Typically, movie cars are fragile, barely-running shells. They're made to look good on camera, and their lustful exhaust note gets dubbed in later. Seeing a movie car in person can be like meeting one's lifelong hero, and discovering that they're not the amazing person you thought they were. But the suave NSX convertible that appeared in the Ironman flick The Avengers, is a actually real Acura NSX designed by Honda. Although, it's probably not the NSX you think it is.
Prior to the movie's release in 2012, Acura had unveiled its NSX Concept car at the Detroit Auto Show. They hadn't announced plans to build the supercar yet, so the rumors really started to fly when The Avengers hit theaters. Contrary to the rampant speculation, Tony Stark wasn't driving the concept car, nor was he driving a pre-production prototype. But he was driving an Acura NSX. More specifically, a 1991 Acura NSX, with 252,000 miles!
Fabricated for Honda by California-based prototype builder Trans FX, Stark's car started life as a privately owned NSX coupe from Arizona. The shop bought the car for an unverified $18-$20k, then had it driven back to California. Still in excellent mechanical condition, Trans FX set to work removing most of the original body. Using a design penned by Honda North America's chief designer Dave Marek, the shop crafted the front of the car from fiberglass, and the rear from milled foam.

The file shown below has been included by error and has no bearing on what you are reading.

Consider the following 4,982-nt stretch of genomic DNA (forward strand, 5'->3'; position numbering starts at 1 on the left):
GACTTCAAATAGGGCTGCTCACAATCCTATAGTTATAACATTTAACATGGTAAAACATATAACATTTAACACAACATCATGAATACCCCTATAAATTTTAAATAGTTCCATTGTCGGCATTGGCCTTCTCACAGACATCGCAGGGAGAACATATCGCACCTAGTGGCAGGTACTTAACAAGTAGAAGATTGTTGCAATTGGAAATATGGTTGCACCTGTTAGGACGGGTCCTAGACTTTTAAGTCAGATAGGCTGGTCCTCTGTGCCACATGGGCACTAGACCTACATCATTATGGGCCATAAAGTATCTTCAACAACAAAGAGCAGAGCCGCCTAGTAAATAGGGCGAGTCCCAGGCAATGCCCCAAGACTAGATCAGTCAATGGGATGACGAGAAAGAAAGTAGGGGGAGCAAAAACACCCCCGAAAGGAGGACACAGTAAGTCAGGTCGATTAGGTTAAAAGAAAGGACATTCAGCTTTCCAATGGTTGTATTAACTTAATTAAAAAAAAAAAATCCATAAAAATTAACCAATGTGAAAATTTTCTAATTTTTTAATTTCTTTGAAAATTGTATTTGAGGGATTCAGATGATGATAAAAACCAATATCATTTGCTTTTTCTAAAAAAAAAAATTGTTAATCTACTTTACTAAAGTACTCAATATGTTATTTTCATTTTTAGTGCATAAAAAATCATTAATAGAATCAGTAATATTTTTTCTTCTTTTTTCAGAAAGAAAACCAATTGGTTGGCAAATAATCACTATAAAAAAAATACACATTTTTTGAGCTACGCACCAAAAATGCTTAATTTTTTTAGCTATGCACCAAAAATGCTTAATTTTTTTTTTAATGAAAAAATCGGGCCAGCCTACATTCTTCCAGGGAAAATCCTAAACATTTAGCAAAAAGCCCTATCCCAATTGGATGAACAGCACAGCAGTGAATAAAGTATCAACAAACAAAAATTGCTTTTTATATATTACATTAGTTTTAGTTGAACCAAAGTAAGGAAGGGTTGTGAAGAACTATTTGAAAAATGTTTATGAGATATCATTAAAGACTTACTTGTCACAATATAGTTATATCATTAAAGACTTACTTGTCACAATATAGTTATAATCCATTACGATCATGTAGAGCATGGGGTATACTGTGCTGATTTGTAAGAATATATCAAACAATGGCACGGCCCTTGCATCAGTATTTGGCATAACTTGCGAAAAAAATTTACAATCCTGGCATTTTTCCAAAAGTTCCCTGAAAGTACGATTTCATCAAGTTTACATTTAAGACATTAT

Special LED tail lamps were set into the foam rear end, and the roof section was completely removed. After fitting a more steeply raked windshield and larger brakes (for aesthetic purposes), the movie car was painted the same color red as Ironman's suit. However, Marek admits that he "tuned" the color just a bit, to make the red appear more vibrant under the lights.
Since the car would only make a brief appearance in the movie, the '91's interior was left mostly intact. A set of black leather Procar racing seats were fitted, along with an Ironman Red trim piece, on the center console. Otherwise, the cabin remained stock, right down to the Acura tape deck. When the car is put on display, a blank-out cover is placed over the dash, steering wheel, and center console, protecting its identity as a real (old) NSX.
Like the interior, the '91's 270-hp 3.0L V6 remained untouched. However, Acura had to limit the car to 30 mph, to preserve its structural integrity. Although drivable, this movie prop requires patience and a delicate touch to keep the low-slung bodywork intact. Acura retained ownership of the Ironman NSX, and will likely put it on display at its museum in California. The real 2015 Acura NSX is scheduled to go into production around 2015, at a new facility in Marysville, Ohio.